And please vote for Kamela Harris for California Attorney General. I’ve been engaged for 20 years and I’d really like to marry my partner next year. Steve Cooley, her opponent, intends to appeal the overturning of Prop 8 if elected. I don’t want to have to wait another twenty years because then I’ll have to walk down the aisle wearing Depends and false teeth and my wedding photos will suck.

      • Vote for Barnes. It’s what I did. He’s not perfect but Deal is a criminal.

  2. Yeah, a vote for Republicans sends the wrong message (at least not MY preferred message) …. I don’t want to look like I’m jumping on the Republican Train.

    I’m not.

  3. I was in college ion the 60s, and like many people I believed we were going to have a social and political revolution. You practically couldn’t avoid protests if you were anywhere near a college. I once got tear-gassed after applying for a job at the University of Maryland. I moved to Boston and that night watched as police and dogs chased a ragtag group of student-age people. You get the idea. I just can’t believe that most of those people aren’t still around, somewhere, somehow. We didn’t all become yuppies and we haven’t all given up. I am waiting for the sleeping giant, the baby boomers, to join our children and march to save our world. Okay — you may say I’m a dreamer, in Lennon’s immortal words.

  4. ” Now’s the time to restart the cultural revolution. ”

    This has now become a Maoist site?

  5. I wish the left would launch a third party or even multiple third parties. Whether it be a Single Payer party or A Womens Party or even a Working Class Party or Accountabilty Party . I just want some sort of hope that there might be a time when ideas like the ones I believe in might be mainstream and it’s pretty clear the Democrats aren’t going to advance them.

    • Honk!

    • Love it! Great Idea.

    • “cultural revolution” has a bad connotation for me too, actually.
      I just want reform. A return to FDR’s policies.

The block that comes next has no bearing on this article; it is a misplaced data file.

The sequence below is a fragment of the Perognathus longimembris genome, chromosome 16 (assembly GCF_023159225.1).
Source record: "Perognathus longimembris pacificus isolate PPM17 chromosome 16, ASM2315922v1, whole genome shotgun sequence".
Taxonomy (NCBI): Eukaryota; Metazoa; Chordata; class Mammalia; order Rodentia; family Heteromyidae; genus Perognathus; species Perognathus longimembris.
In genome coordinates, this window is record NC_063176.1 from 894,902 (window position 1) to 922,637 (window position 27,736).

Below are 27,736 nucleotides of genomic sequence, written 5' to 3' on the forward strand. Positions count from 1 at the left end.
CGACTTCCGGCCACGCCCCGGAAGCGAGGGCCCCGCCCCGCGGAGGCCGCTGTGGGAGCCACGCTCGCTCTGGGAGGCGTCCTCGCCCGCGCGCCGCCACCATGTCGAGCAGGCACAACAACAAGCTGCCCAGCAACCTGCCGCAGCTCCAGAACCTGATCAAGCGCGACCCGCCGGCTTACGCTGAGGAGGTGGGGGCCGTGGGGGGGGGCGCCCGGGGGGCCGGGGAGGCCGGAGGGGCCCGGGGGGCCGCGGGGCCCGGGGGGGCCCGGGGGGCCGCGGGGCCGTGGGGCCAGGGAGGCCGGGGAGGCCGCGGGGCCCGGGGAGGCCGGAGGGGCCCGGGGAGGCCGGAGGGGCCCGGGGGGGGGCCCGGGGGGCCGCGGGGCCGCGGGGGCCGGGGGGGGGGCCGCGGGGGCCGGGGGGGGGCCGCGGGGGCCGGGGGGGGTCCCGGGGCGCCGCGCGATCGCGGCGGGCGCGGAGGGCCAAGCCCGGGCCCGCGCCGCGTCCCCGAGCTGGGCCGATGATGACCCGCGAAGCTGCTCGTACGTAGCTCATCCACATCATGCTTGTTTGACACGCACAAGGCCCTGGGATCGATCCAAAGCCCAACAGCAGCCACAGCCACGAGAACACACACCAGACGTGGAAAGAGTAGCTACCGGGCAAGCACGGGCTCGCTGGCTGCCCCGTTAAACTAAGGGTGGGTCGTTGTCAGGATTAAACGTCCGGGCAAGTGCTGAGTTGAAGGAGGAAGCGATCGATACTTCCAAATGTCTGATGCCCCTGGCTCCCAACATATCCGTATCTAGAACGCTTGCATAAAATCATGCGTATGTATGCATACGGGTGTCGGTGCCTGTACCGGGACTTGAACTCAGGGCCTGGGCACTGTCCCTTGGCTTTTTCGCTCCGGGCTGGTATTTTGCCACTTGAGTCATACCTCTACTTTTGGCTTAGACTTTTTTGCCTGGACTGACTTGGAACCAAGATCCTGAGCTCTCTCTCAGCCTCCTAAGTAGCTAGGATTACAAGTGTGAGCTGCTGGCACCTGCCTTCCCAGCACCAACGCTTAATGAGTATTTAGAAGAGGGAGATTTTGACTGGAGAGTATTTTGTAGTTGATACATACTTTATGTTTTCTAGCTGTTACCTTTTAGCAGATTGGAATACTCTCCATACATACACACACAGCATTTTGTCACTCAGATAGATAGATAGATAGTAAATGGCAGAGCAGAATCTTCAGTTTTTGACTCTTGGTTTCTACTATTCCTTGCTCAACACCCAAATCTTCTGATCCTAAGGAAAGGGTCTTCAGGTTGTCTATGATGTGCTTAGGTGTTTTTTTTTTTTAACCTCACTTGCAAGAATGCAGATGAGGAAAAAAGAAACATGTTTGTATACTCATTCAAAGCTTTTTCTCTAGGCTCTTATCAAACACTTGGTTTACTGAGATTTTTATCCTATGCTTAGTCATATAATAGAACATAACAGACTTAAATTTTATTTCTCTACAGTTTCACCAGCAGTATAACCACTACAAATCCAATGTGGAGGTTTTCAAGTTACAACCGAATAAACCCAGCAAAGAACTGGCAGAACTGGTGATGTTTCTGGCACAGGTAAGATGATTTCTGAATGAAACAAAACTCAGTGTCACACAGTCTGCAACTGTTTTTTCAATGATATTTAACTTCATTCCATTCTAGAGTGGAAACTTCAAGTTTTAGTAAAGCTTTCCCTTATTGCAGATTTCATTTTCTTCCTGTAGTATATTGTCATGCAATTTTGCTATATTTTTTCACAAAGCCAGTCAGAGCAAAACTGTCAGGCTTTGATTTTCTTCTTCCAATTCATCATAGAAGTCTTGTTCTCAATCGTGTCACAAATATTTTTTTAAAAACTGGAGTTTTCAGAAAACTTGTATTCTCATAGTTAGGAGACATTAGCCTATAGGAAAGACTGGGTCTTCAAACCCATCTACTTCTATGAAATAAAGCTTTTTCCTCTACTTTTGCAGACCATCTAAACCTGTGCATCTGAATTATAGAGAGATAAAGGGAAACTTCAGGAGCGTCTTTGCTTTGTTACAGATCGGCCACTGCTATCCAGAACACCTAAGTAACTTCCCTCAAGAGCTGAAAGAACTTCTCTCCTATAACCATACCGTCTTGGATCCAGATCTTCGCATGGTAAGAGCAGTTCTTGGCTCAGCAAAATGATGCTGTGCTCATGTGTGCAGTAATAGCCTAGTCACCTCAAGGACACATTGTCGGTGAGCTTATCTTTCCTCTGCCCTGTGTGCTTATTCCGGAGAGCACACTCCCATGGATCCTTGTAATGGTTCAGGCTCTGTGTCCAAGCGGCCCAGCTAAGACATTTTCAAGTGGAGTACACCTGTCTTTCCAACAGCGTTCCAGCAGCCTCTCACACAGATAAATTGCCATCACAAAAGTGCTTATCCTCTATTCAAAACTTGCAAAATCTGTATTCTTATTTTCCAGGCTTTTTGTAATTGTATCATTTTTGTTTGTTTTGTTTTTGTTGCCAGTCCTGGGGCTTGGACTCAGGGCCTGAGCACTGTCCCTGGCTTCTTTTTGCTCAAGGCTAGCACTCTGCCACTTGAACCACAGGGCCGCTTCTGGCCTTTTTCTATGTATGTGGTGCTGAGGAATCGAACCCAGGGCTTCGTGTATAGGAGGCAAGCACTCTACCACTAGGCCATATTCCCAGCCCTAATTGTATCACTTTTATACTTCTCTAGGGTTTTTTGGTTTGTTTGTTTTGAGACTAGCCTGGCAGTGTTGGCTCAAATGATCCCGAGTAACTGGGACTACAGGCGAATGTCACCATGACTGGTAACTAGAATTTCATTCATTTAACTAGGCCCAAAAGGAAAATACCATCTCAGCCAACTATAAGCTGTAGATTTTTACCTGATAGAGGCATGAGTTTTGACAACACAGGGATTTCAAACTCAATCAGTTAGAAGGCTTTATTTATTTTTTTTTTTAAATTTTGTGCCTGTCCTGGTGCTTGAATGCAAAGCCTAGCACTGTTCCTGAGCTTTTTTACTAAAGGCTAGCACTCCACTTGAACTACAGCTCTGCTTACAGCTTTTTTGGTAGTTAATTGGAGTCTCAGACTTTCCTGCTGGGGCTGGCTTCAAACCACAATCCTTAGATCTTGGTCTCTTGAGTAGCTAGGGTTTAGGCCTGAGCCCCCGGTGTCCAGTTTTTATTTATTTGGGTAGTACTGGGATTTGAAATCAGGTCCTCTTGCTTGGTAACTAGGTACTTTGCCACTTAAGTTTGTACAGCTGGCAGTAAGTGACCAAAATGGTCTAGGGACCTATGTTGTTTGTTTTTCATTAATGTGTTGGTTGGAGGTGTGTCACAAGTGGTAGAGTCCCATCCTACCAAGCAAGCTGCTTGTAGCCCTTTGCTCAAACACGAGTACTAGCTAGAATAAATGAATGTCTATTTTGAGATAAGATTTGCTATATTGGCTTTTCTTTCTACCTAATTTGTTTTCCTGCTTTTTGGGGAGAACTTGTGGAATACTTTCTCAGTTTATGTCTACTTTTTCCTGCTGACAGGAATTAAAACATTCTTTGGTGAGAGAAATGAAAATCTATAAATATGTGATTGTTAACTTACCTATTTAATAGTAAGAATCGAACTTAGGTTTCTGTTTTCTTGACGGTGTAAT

• oops, meant as a comment to FL surfer.

      • You can call it whatever you want but that’s what it’s going to take. It doesn’t mean we’re going red. It means AMERICANS need to take back their country.
        Don’t be afraid of it.

      • The problem is we’re well into a “cultural revolution”. Corporate internationals, doing business in China and other cheap labor markets like what they get there. The revolution that is taking place is a devolution to a neo-feudal system where money/power sets the rules and the working force is reduced to industrial units to be picked out of a bin if and when needed. The goal has never been to raise global living standards, it’s been to reduce “ours” to “theirs”.

        • “The revolt of the haves”–it’s been going on for at least 40 years now. :(

          • Yep but younger people weren’t aware to see it so they think it all started with Reagan. It started 10-15 years earlier but Reagan managed to speed it up a lot.

          • Ralph, you and I and the other antique flatulences here have the advantage of having grown up before journalism was completely bought and “re-yellowed” into “All-Propaganda-All-The-Time” pro-corporate brainwashing.

            I marvel that so many young people, several of whom post here, still have managed to “take the red pill”–learn the truth– despite having grown up in the Corporate Media Matrix.

          • I marvel the same. To tell the truth, I think the powers that be discovered they could get away with anything during the Vietnam War. All those no bid contracts with the $500 hammers and such emboldened them all to take it further. Now it’s near it’s endpoint.

          • Vietnam and Watergate. If Nixon had died in prison, the elites might at least be more circumspect now.

          • Also, it was the remaining objective journalism in both the Vietnam War and the Watergate scandal that made the elites decide they’d better spend the money to buy the media.

          • “the Corporate Media Matrix.”

            Love this term and so apt ;)

          • It certainly was.